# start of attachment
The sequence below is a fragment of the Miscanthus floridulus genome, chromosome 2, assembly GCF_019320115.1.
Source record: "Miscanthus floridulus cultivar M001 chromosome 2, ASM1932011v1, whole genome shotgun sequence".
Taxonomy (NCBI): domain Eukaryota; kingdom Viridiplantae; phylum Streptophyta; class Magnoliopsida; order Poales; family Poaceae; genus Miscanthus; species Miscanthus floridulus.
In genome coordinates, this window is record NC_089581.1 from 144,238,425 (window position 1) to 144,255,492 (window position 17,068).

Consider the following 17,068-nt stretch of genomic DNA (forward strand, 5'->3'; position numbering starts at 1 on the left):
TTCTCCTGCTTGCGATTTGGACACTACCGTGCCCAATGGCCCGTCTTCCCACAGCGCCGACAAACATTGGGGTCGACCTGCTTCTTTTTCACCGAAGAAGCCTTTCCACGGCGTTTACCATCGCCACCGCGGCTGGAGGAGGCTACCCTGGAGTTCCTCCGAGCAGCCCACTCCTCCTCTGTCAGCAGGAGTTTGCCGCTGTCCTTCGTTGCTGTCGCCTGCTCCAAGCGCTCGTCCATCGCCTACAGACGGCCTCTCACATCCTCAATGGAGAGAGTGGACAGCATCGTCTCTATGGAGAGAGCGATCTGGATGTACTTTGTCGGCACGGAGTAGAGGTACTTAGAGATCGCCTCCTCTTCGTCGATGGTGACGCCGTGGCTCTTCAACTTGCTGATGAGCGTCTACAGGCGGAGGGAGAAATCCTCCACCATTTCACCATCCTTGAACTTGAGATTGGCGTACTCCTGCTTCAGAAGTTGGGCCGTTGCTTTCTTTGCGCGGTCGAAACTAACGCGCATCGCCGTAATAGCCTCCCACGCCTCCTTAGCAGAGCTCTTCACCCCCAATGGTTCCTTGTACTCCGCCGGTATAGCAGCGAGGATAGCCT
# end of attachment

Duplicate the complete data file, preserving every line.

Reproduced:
The sequence below is a fragment of the Miscanthus floridulus genome, chromosome 2, assembly GCF_019320115.1.
Source record: "Miscanthus floridulus cultivar M001 chromosome 2, ASM1932011v1, whole genome shotgun sequence".
Taxonomy (NCBI): domain Eukaryota; kingdom Viridiplantae; phylum Streptophyta; class Magnoliopsida; order Poales; family Poaceae; genus Miscanthus; species Miscanthus floridulus.
In genome coordinates, this window is record NC_089581.1 from 144,238,425 (window position 1) to 144,255,492 (window position 17,068).

Consider the following 17,068-nt stretch of genomic DNA (forward strand, 5'->3'; position numbering starts at 1 on the left):
TTCTCCTGCTTGCGATTTGGACACTACCGTGCCCAATGGCCCGTCTTCCCACAGCGCCGACAAACATTGGGGTCGACCTGCTTCTTTTTCACCGAAGAAGCCTTTCCACGGCGTTTACCATCGCCACCGCGGCTGGAGGAGGCTACCCTGGAGTTCCTCCGAGCAGCCCACTCCTCCTCTGTCAGCAGGAGTTTGCCGCTGTCCTTCGTTGCTGTCGCCTGCTCCAAGCGCTCGTCCATCGCCTACAGACGGCCTCTCACATCCTCAATGGAGAGAGTGGACAGCATCGTCTCTATGGAGAGAGCGATCTGGATGTACTTTGTCGGCACGGAGTAGAGGTACTTAGAGATCGCCTCCTCTTCGTCGATGGTGACGCCGTGGCTCTTCAACTTGCTGATGAGCGTCTACAGGCGGAGGGAGAAATCCTCCACCATTTCACCATCCTTGAACTTGAGATTGGCGTACTCCTGCTTCAGAAGTTGGGCCGTTGCTTTCTTTGCGCGGTCGAAACTAACGCGCATCGCCGTAATAGCCTCCCACGCCTCCTTAGCAGAGCTCTTCACCCCCAATGGTTCCTTGTACTCCGCCGGTATAGCAGCGAGGATAGCCT